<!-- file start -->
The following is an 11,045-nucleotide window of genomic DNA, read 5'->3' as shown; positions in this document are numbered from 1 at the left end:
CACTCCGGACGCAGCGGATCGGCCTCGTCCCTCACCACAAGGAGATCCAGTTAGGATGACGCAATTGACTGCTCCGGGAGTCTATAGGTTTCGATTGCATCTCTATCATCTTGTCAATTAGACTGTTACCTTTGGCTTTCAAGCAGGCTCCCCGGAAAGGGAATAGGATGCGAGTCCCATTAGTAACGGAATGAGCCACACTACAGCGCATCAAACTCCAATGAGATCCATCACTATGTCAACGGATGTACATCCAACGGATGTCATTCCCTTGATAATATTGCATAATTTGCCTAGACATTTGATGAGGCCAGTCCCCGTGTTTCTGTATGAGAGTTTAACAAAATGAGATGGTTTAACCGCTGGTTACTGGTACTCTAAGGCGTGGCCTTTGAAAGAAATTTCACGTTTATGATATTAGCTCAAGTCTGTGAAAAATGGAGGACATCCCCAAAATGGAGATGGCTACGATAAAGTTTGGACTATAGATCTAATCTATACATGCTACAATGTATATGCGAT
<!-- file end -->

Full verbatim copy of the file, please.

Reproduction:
The following is an 11,045-nucleotide window of genomic DNA, read 5'->3' as shown; positions in this document are numbered from 1 at the left end:
CACTCCGGACGCAGCGGATCGGCCTCGTCCCTCACCACAAGGAGATCCAGTTAGGATGACGCAATTGACTGCTCCGGGAGTCTATAGGTTTCGATTGCATCTCTATCATCTTGTCAATTAGACTGTTACCTTTGGCTTTCAAGCAGGCTCCCCGGAAAGGGAATAGGATGCGAGTCCCATTAGTAACGGAATGAGCCACACTACAGCGCATCAAACTCCAATGAGATCCATCACTATGTCAACGGATGTACATCCAACGGATGTCATTCCCTTGATAATATTGCATAATTTGCCTAGACATTTGATGAGGCCAGTCCCCGTGTTTCTGTATGAGAGTTTAACAAAATGAGATGGTTTAACCGCTGGTTACTGGTACTCTAAGGCGTGGCCTTTGAAAGAAATTTCACGTTTATGATATTAGCTCAAGTCTGTGAAAAATGGAGGACATCCCCAAAATGGAGATGGCTACGATAAAGTTTGGACTATAGATCTAATCTATACATGCTACAATGTATATGCGAT